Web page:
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Celgene drug can drive HIV out of hiding, study claims

HIV CDC.jpg

Scanning electron micrograph of HIV-1 budding from cultured lymphocyte. The multiple round bumps on cell surface represent sites of assembly and budding of virions. (CDC.gov)

An anti-cancer drug made by the U.S. biotech firm Celgene can re-activate hidden HIV in patients so that it can be detected, bringing researchers closer to being able to treat it, Danish scientists said on Tuesday.

In a small study presented at an international AIDS conference in Australia, the researchers said the finding was a "step in the right direction" toward finding a cure for the viral disease but that many years of research are still needed.

"There is still a long way to go and many obstacles to overcome before we can start talking about a cure against HIV," said Ole Schmeltz Sogaard, who led the research team from Aarhus University and Aarhus University Hospital in Denmark, in a statement.

The drug, known generically as romidepsin and under the brand name Istodax, is licensed to treat a type of cancer called T-cell lymphoma. In this study, however, it was investigated as a potential HIV therapy.

Human immunodeficiency virus (HIV) infection can be kept at very low levels by anti-AIDS drugs, but there is still no cure that can eradicate HIV from the body.

Some 35 million people worldwide are infected with HIV, and the global AIDS epidemic has killed 39 million since it began in the 1980s, according to the latest data from the United Nations AIDS program, UNAIDS.

Scientists working to find a cure know the virus can hide in a state of hibernation in cells called CD4 cells, which are part of the body's immune system.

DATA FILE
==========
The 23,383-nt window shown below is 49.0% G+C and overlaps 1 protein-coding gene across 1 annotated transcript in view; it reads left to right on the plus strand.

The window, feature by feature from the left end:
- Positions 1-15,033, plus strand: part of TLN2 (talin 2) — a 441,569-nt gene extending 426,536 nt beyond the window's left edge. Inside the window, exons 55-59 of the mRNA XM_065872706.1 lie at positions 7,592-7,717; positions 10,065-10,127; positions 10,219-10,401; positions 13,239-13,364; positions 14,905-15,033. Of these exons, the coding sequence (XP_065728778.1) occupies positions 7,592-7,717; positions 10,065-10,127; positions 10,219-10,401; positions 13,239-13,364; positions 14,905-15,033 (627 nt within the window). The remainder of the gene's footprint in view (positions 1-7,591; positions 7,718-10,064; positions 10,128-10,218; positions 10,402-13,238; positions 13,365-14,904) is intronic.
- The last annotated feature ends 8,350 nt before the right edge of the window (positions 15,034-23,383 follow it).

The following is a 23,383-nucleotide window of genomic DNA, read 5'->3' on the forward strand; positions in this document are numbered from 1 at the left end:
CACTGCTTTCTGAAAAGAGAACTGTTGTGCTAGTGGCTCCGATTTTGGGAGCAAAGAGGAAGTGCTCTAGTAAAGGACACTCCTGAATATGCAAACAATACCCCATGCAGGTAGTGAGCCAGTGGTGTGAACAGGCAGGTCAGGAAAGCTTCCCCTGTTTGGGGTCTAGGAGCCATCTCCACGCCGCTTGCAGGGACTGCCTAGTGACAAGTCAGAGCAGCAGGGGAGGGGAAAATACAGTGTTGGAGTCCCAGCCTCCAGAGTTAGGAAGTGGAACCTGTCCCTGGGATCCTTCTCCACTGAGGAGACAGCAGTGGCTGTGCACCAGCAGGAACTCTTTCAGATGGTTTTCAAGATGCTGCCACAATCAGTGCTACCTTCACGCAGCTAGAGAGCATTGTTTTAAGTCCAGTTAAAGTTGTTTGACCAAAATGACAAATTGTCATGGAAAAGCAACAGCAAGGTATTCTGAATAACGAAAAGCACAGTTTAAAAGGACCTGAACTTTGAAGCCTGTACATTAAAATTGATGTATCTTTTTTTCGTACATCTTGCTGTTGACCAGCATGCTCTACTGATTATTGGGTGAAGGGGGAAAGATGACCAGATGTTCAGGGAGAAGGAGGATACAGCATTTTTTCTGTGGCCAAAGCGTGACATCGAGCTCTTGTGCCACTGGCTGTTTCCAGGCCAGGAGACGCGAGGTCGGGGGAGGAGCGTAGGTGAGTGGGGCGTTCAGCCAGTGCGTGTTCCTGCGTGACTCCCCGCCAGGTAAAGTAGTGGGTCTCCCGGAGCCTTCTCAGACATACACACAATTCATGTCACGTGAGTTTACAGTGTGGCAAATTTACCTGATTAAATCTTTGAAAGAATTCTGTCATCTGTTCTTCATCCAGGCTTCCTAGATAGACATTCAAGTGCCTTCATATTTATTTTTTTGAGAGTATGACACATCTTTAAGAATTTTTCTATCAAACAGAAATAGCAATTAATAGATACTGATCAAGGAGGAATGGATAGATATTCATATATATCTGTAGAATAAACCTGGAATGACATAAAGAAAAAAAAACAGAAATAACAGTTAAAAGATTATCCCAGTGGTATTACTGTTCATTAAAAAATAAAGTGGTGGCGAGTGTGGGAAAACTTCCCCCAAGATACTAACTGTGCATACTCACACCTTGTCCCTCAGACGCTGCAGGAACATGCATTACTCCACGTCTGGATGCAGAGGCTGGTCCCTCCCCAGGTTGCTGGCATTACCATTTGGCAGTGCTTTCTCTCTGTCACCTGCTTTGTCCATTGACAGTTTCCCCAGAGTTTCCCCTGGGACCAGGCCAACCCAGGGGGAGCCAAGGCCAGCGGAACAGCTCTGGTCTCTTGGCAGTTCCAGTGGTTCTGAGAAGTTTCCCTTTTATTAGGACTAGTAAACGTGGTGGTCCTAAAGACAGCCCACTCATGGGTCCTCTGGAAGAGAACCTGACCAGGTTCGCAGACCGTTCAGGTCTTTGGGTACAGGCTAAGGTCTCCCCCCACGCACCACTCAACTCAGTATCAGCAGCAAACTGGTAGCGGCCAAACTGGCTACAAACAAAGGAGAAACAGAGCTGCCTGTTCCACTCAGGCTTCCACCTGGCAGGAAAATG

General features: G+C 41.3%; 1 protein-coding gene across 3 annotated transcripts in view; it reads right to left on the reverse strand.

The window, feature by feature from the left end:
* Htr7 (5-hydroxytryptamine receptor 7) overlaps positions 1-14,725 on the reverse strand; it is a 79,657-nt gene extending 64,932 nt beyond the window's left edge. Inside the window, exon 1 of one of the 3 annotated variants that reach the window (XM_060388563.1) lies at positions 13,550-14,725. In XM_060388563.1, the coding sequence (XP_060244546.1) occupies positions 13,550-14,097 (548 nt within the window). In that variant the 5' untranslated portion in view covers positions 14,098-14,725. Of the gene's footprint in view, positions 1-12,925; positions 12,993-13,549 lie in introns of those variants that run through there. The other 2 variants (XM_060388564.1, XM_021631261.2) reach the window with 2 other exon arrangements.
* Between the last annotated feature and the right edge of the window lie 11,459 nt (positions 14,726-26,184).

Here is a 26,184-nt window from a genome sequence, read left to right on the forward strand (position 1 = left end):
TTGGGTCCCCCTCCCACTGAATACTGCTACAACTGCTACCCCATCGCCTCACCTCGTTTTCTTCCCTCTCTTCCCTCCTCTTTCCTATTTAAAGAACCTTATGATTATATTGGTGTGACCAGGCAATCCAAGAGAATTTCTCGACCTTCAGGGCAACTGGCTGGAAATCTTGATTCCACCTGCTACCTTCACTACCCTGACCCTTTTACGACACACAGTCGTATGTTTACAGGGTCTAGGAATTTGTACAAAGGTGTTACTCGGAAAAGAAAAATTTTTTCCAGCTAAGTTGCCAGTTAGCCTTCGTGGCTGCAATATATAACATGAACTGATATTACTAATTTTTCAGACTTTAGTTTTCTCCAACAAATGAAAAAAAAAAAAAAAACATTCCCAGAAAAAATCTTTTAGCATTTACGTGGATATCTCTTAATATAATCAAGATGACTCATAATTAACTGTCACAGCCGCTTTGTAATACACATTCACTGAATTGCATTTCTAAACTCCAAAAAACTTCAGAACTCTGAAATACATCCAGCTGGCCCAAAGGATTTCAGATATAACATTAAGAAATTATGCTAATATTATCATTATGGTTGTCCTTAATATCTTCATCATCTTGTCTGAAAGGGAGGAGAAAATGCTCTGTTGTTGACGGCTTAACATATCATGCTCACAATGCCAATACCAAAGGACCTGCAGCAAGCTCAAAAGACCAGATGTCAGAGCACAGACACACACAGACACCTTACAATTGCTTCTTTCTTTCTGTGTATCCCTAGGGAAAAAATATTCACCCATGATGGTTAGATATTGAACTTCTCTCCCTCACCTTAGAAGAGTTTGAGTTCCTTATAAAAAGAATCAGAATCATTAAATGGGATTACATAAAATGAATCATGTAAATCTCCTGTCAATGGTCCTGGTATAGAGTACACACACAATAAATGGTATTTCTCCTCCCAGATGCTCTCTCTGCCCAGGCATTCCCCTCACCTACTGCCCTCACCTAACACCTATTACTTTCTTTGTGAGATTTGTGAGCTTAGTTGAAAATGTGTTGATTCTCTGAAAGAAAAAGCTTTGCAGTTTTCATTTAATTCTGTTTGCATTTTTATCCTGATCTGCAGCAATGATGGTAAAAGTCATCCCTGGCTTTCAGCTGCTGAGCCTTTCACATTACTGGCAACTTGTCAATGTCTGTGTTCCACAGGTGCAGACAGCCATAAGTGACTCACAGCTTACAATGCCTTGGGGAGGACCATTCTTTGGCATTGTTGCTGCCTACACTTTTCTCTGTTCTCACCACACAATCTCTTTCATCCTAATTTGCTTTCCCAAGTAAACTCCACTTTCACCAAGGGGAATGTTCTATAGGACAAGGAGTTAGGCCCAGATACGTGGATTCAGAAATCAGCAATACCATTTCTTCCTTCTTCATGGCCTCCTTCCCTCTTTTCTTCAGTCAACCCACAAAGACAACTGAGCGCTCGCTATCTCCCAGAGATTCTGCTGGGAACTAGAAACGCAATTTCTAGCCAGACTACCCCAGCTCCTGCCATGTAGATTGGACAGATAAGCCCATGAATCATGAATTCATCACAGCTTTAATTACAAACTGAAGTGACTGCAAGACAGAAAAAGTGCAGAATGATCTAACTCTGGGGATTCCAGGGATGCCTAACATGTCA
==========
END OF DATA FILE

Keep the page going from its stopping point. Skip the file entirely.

CD4 cells cannot fight the AIDS virus themselves, but killer T-cells can if they are able to tell whether or not a CD4 cell contains the hibernating HIV.

Sharon Lewin, co-chair of the AIDS2014 conference in Melbourne Australia and a professor of infectious diseases who was not directly involved in this study, said the results of the study were significant and encouraging because they showed "we can wake up the virus reservoir and make enough of (it) to leave the cell, making it visible to an immune response".

The Danish team gave three once-weekly infusions of romidepsin to six HIV-positive adult patients who were already taking antiretroviral AIDS drugs and whose so-called "viral load" was undetectable.

They found that romidepsin increased the virus production in HIV-infected cells between 2.1 and 3.9 times above normal and that the viral load in the blood increased to measurable levels in five out of six patients.

"We have now shown that we can activate a hibernating virus with romidepsin and that the activated virus moves into the bloodstream in large amounts," Schmeltz Sogaard said in a statement about the results.

When the virus is activated and moves toward the bloodstream it leaves a trace on the outside of the infected CD4 cells, he explained. In principle, this means killer T-cells would be able to trace and destroy the HIV-infected CD4 cells.

The Danish team said the next step is a larger trial where the researchers will combine romidepsin activation of hidden HIV with an experimental vaccine called Vacc-4x being developed by the Norwegian biotech firm Bionor Pharma to strengthen the ability of T-cells to fight HIV.